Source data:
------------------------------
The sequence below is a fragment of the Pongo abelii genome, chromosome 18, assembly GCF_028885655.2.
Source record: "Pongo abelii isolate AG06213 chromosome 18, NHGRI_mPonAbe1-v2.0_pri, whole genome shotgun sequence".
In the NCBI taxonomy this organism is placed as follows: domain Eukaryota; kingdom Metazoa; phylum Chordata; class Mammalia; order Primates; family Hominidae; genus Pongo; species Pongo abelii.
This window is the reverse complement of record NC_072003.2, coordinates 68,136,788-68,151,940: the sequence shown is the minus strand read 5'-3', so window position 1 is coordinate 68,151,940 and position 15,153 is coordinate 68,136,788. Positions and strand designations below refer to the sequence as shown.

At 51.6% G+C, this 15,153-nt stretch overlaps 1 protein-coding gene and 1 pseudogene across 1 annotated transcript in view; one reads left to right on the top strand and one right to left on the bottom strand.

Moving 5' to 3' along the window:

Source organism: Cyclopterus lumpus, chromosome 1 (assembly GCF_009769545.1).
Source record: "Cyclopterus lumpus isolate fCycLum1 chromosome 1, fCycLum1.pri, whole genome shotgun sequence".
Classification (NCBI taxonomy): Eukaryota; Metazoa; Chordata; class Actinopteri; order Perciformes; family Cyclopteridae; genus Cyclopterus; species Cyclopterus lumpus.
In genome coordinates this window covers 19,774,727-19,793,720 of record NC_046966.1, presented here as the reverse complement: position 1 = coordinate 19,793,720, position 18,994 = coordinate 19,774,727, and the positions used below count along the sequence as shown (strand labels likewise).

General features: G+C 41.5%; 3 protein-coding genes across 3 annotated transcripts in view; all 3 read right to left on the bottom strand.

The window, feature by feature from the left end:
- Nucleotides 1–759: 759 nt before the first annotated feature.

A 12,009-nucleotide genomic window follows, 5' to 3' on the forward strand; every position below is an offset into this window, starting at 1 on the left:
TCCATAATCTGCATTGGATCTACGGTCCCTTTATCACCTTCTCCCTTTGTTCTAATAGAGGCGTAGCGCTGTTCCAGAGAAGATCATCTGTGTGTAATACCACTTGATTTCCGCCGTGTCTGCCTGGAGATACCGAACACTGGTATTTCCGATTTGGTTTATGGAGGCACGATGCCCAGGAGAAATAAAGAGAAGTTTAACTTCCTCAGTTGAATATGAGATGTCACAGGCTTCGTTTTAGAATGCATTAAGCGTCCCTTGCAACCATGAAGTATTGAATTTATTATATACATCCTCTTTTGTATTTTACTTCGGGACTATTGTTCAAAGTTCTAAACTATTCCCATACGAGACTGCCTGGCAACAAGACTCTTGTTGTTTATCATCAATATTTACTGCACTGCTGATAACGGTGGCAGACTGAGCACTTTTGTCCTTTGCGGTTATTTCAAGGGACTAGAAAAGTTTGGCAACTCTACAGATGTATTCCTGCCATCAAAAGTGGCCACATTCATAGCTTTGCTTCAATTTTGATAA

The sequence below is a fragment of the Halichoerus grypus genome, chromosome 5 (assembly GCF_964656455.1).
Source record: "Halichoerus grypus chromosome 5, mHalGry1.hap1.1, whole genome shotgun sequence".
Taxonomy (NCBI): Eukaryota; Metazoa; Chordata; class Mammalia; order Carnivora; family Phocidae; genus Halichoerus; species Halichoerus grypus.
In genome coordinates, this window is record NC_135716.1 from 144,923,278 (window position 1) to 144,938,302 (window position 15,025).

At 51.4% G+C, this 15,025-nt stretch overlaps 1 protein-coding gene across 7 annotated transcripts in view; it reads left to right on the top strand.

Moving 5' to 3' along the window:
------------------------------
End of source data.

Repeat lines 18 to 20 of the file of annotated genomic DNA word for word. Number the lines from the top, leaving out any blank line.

Taxonomy (NCBI): Eukaryota; Metazoa; Chordata; class Mammalia; order Carnivora; family Phocidae; genus Halichoerus; species Halichoerus grypus.
In genome coordinates, this window is record NC_135716.1 from 144,923,278 (window position 1) to 144,938,302 (window position 15,025).

At 51.4% G+C, this 15,025-nt stretch overlaps 1 protein-coding gene across 7 annotated transcripts in view; it reads left to right on the top strand.